After days of torrential rains and severe flooding, it has been confirmed that at least three people have lost their lives due to the inclement weather in the region.
On Monday, 13 February 2023, the KwaZulu-Natal Cooperative Governance and Traditional Affairs (KZN CoGTA) MEC, Bongi Sithole Moloi, led mop-up operations in Newcastle, KwaZulu-Natal under the Amajuba District. Where it was confirmed that two people and an infant had lost their lives during the floods.
In Dannhauser Municipality, two people, Nokubonga Mchunu, 22, and Thulani Mabaso, 52, died after they were swept away while trying to cross a large body of water.
Moreover, In Newcastle Ward 25, which covers the CBD, Arbor Park and Fairleigh areas, an infant died when the house the baby was in, flooded.
During her visit to Newcastle, the MEC, together with the political leadership of the Amajuba District and senior officials from the Provincial Disaster Management Centre, conducted an inspection of the flood-damaged areas in the Newcastle CBD.
Following the oversight visit, MEC Sithole-Moloi stressed, “We continue to appeal to residents to exercise the utmost caution as the inclement weather conditions could continue. Working with social partners, the Provincial Disaster Management Center is working closely with all municipalities to make sure assessments are done and the right steps are taken to help affected communities.”
While KZN CoGTA has assured the necessary steps are being taken, on 13 February 2023, the Government, in terms of the Disaster Management Act of 2002, declared a national state of disaster to enable an intensive, coordinated response to the floods affecting Mpumalanga, the Eastern Cape, Gauteng, KwaZulu-Natal, Limpopo, the Northern Cape, and North West.
The Presidency explained, “The National Disaster Management Centre has, in terms of Section 23 of the Disaster Management Act, classified the impact of current, above-normal rainfall in various parts of the country – with Mpumalanga and the Eastern Cape as the most affected – as a national disaster.”
In addition, it was noted that a national disaster may be declared by the Minister of Cooperative Governance and Traditional Affairs (CoGTA) when disastrous events occur or threaten to occur in more than one province.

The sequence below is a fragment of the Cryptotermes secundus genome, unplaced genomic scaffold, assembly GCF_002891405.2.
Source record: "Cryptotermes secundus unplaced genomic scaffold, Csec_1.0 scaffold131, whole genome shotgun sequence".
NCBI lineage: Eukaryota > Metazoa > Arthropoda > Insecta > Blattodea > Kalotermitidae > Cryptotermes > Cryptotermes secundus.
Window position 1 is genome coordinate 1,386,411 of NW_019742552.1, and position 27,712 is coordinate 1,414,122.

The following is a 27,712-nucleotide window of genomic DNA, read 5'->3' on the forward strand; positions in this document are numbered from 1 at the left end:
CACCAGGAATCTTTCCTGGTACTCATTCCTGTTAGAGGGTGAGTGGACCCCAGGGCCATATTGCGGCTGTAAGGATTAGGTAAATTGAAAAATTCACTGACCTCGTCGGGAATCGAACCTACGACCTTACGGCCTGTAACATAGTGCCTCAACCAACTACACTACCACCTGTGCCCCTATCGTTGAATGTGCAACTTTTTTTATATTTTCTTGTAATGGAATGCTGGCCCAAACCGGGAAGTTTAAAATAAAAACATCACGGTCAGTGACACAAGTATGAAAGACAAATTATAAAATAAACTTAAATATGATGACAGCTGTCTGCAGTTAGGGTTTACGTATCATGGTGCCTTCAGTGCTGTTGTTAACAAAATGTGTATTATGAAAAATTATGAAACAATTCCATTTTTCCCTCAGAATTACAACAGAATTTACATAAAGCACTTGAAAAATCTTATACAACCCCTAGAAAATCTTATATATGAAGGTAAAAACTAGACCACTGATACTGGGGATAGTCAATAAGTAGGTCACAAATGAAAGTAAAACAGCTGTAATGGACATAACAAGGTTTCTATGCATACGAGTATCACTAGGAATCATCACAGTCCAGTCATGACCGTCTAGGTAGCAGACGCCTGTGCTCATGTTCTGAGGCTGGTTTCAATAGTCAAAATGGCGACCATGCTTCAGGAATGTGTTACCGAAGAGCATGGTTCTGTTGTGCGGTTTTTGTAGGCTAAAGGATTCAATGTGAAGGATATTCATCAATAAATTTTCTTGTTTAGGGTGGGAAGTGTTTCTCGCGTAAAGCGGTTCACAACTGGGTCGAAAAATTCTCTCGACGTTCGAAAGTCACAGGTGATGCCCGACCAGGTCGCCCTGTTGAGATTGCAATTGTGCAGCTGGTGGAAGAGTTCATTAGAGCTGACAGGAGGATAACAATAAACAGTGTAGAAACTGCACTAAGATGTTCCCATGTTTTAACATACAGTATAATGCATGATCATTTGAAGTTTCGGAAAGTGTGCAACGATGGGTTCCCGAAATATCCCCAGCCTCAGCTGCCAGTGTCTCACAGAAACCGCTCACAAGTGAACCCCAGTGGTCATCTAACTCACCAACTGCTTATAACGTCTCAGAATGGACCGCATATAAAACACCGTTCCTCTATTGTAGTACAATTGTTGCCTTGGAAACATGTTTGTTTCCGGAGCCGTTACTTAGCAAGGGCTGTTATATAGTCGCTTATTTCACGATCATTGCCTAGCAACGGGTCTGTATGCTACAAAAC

“The National Disaster Management Centre has received reports ranging from flooded homes, vehicles swept away by floodwaters and overflowing dams and sewerage facilities, to the loss of basic infrastructure and damage to roads, bridges and a Limpopo hospital,” said the Presidency.
With businesses and residents enduring hardships during the flooding, the Presidency noted that the inclement weather has also impacted the agricultural sector, with farmers suffering crop and livestock losses.
The agricultural sector anticipates further losses, said the Presidency, as the South African Weather Service predicts that current heavy rains will persist.
“These conditions have been brought on by the La Niña global weather phenomenon which occurs in the Pacific Ocean but impacts on a country like South Africa with above-normal rainfall. Forecasts indicate this weather pattern will remain in this state during the early part of 2023. The presence of a La Niña event usually has its strongest impact on rainfall during the mid-summer months.”
With the continued strengthening of the La Niña event, the country can expect above-normal rainfall and below-normal temperatures over the next while.
Furthermore, the Presidency explained that these conditions demand the provision of temporary shelters, food and blankets to homeless families and individuals and the large-scale, costly rehabilitation of infrastructure.
“The National Disaster Management Centre (NDMC) continues to monitor, coordinate response and recovery measures by the relevant organs of state and stakeholders. This further includes the dissemination of early warnings and advisories on weather forecasts by the South African Weather Service (SAWS),” highlighted the Presidency.
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